The building was huge. Even the elevator was a comfortably furnished room with ambianced views through false windows clearly streamed from the grounds outside.
Having reached an upper floor, the aide led him through a series of rooms which formed a corridor of adjacent chambers. These contained some kind of art gallery or museum, or most probably both, with real objects sitting on plinths and the ambiance set to reflect something of their original culture and history. It was impossible not to stare at some of the more interesting items on display.
“Var Sarava is a great collector,” the aide said, as Grim found himself standing, mouth slightly agape before a gorgeous mythological creature the size of his own head which had apparently been carved from a single, huge gemstone. He was impressed against his will.
When he was shown into the final room, the normality of it was disorienting after the opulence of the gallery. A very human scale and comfortable social room, with its focus where deep-cushioned chairs were set around a delicately inlaid table. There were two windows on adjacent walls, both framed with looping curtains, and showing very different views of the grounds. One wall had shelving with antique ornaments and beautifully bound old-style books. For a moment, as the aide quietly left and closed the door, Grim didn’t realise that there was anyone else in the room.
She stood perfectly still beside one of the windows. A petite and slender figure with softly blonde hair and a face that looked as if it had been flesh-cast from a mould, the sort of preternatural smoothness the extremely elderly achieved. She wore a blue garment, which could only be described as a robe. Its elegance was in its simplicity, its ornamentation in the way the colour was reflected, highlighting the brilliance of the blue eyes that watched Grim as he noticed her presence.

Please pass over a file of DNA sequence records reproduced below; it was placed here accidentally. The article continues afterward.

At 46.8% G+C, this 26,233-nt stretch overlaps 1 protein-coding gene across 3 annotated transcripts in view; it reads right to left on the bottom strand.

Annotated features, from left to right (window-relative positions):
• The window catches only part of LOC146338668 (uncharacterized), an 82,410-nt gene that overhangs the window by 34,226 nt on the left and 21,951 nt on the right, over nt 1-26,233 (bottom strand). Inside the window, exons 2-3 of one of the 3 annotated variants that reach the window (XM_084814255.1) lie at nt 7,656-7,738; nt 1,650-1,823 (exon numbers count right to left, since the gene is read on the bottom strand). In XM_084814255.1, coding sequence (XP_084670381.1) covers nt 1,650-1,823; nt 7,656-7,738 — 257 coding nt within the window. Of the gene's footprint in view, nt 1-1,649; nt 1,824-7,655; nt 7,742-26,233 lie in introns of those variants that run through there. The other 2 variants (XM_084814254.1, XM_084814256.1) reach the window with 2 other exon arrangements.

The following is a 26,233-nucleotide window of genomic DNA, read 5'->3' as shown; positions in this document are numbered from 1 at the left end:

“Vor Dugsdall. I apologise for compelling you here to endure such a garish display of wealth. This was never my favourite home, but it is the one I am now, sadly, obliged to inhabit.”
Grim wondered how he was supposed to take that. He decided that face value was the best way.
“I could think of worse places to have to live,” he said.
A quirk of emotion danced in the dramatically blue eyes. “I am sure that is so.” She moved one hand and the room’s ambiance resolved itself from comfortable social area to plush business office. The curtains vanished to be replaced by neatly folded blinds, the inlaid table became smooth, the flooring changed from wood parquet to sleek moulded tiles, the shelving became a plain wall where art could screen and the ambiant colours shifted from warm browns and dark reds to cooler blues and black. The small woman walked with a very erect and slightly stiff gait across to Grim.
“Now you must try and convince me that I have made a good decision to involve myself in all this again.”
From Iconoclast: Mistrust and Treason, a Fortune’s Fools by E.M. Swift-Hook.
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